Hurtsboro in Russell County, Alabama — The American South (East South Central)
Joel Hurt House
The home was built in 1857 by the founder of Hurtsboro, Joel Hurt, Sr. (1813-1861) and his wife, Lucy Long Hurt (1822-1915). Their saw mill, constructed near Hurtsboro Creek, provided lumber for the home and surrounding community. With the addition of the Mobile & Girard Railroad, the town of Hurtsboro was established and flourished. One of the Hurt's eleven children, Joel Hurt, Jr. (1850-1926) resided here as a child and later played a major role in the architectural development of Atlanta, Georgia. The home was placed on the National Register of Historic Places in 2005.
Erected 2007 by The Historic Chattahoochee Commission and Donna & Bryant McKee.
Topics. This historical marker is listed in this topic list: Settlements & Settlers. A significant historical year for this entry is 1857.
Location. 32° 14.424′ N, 85° 24.709′ W. Marker is in Hurtsboro, Alabama, in Russell County. Marker is at the intersection of Church Road and Railroad Street (County Route 20), on the right when traveling north on Church Road. Touch for map. Marker is at or near this postal address: 605 Church Road, Hurtsboro AL 36860, United States of America. Touch for directions.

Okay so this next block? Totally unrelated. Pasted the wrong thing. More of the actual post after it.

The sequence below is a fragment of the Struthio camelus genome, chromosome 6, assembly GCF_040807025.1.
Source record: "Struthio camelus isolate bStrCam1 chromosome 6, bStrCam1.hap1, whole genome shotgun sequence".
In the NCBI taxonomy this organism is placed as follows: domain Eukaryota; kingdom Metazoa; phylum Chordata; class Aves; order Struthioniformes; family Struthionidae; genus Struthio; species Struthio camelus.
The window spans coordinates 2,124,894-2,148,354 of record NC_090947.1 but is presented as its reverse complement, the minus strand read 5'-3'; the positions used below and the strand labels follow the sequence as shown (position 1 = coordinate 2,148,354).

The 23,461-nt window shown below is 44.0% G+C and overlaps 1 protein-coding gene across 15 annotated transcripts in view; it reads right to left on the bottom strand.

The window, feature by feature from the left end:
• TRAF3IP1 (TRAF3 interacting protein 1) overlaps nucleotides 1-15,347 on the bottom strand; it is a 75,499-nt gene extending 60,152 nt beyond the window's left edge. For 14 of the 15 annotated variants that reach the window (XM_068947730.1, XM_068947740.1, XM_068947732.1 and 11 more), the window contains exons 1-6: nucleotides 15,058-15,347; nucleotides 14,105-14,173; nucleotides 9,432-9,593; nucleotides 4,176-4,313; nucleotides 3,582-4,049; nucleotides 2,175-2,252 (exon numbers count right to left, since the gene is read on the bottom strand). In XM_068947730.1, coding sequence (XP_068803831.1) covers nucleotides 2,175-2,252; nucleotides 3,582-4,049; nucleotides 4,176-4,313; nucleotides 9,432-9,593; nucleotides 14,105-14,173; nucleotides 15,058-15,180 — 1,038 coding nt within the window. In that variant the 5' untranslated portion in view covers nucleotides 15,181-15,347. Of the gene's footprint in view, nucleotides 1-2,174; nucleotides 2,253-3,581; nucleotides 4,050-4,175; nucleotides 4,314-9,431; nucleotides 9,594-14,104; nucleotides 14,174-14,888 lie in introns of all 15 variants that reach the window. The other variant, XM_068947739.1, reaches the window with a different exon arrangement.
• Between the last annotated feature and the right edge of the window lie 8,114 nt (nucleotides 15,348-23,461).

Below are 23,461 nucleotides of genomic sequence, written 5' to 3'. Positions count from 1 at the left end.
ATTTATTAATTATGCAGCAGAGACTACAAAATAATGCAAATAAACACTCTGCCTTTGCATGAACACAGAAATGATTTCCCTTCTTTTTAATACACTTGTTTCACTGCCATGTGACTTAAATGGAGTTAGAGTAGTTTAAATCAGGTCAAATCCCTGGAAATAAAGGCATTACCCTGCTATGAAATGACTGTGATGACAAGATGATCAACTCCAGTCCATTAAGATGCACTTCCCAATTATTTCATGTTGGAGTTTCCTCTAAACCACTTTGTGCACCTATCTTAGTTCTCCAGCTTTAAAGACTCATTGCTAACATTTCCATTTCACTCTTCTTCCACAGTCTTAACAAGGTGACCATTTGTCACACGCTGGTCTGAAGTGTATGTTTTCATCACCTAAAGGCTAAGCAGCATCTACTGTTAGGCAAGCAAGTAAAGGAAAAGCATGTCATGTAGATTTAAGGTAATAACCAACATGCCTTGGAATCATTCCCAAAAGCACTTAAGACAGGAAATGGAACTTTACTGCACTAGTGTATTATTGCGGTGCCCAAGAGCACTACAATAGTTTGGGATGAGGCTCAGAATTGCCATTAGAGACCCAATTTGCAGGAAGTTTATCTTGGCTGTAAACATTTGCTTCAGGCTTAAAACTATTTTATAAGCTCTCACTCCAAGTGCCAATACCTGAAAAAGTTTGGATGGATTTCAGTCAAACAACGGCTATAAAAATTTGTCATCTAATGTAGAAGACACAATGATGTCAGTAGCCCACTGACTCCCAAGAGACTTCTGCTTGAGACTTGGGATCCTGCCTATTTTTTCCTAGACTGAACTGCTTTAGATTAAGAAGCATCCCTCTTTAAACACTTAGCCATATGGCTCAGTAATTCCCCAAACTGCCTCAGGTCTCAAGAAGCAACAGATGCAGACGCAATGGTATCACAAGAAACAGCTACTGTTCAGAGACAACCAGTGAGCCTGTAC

Other nearby markers. At least 8 other markers are within 12 miles of this marker, measured as the crow flies. Long Family (a few steps from this marker); Hurtsboro United Methodist Church (about 300 feet away, measured in a direct line); Uchee / Good Hope Baptist Church, Uchee (approx. 8.3 miles away); May 28th Celebration Battle and Antioch Communities (approx. 8˝ miles away); Uchee Chapel Methodist Church (approx. 9.1 miles away); Ramah Baptist Church & Cemetery (approx. 9.3 miles away); Spring Hill United Methodist Church (approx. 11.8 miles away); St. Peter A.M.E. Church Cemetery (approx. 12 miles away). Touch for a list and map of all markers in Hurtsboro.
Credits. This page was last revised on June 16, 2016. It was originally submitted on October 16, 2013, by Mark Hilton of Montgomery, Alabama. This page has been viewed 890 times since then and 35 times this year. Photos: 1, 2, 3, 4. submitted on October 16, 2013, by Mark Hilton of Montgomery, Alabama. 5. submitted on September 5, 2014, by Mark Hilton of Montgomery, Alabama. • Bernard Fisher was the editor who published this page.